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In a surprise move that won't please Endo Pharmaceuticals, newly-appointed FDA Commissioner Dr. Scott Gottlieb says the agency is asking drugmaker Endo Pharmaceuticals to remove its opioid painkiller Opana ER (oxymorphone hydrochloride) from the market. "We are facing an opioid epidemic - a…

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reported on the devastation Opana ER was causing. We described the checkered history of Numorphan, Opana and oxymorphone, and how it now was causing a new wave of overdose deaths and the spread of HIV and Hep-C – possibly the worst outbreaks in over a decade. We told how Opana ER had become the favorite among prescription opioid injection abusers in Indiana and the Appalachian states.

Since then, some federal and state agencies have been working on it, but until now we haven’t heard from the FDA.

So when Scott Gottlieb took over the reins at the FDA a couple of weeks ago and announced that his major priority would be to do whatever the FDA can to combat the opioid epidemic, we crossed our fingers and hoped for the best.

Well, it appears that Gottlieb is a man of his word. We’re happy to see that one of the major players in diverted prescription opioids soon may be off the market – a market already glutted with far more opioid painkillers than are needed.

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Developer says the new drug reduces pain without creating the euphoria that led to the opioid epidemic Drug developer Nektar Therapeutics has announced positive results from a phase III trial of its experimental opioid painkiller called NKTR-181. The drug “significantly reduced pain in patients…

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A blockbuster investigative report in the Los Angeles Times recently says Purdue Pharma knew about illegal sales of its opioid painkiller OxyContin to Los Angeles drug dealers, and failed to report it to authorities. The highly addictive and potentially lethal painkiller OxyContin, essentially…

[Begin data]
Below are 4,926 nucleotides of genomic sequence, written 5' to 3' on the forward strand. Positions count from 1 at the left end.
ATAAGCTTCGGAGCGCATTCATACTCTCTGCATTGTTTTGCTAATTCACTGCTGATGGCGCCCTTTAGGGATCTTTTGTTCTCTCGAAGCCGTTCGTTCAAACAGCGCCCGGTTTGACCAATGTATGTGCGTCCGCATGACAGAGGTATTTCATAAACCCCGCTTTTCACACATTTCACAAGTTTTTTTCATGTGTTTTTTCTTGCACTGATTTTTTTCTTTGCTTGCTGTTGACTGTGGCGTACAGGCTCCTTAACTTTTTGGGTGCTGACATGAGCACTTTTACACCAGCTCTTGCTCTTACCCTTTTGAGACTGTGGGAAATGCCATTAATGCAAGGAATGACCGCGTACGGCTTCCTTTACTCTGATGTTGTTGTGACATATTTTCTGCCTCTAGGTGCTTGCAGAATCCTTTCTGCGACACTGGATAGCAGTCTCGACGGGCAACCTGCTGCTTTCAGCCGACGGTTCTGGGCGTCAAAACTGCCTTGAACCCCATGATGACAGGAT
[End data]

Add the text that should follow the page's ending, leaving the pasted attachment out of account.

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Call to speak to one of our experienced & caring detox advisors today!

Close to a dozen abuse-deterrent prescription opioid painkillers have been approved by the FDA Panel over the past few years. Already this year, three more companies have submitted new opioid painkillers with abuse-deterrent formulation for approval. (Abuse deterrence means that the pills,…

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In its second move in a week aimed at beefing up regulations concerning the nation’s opioid addiction epidemic, the Food and Drug Administration (FDA) has introduced guidelines for the development of abuse-deterrent formulations for all approved generic oral prescription opioids. Earlier in…

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The FDA has said no-go to Purdue Pharma's plan to bring a new immediate-release oxycodone painkiller to market. But the same panelists have approved an extended-release oxycodone painkiller from Collegium Pharmaceutical. Purdue's new painkiller, to be called Avridi if approved, was planned as…

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Novus is the best way to get your life back as painlessly as possible.

Call to speak to one of our experienced & caring detox advisors today!

When the prescription opioid painkiller Numorphan in pill form was taken off the market 36 years ago in 1979, most people working in addiction treatment breathed a sigh of relief. Throughout the 1960s and ‘70s, Numorphan (generic name oxymorphone) was seen to be responsible for countless…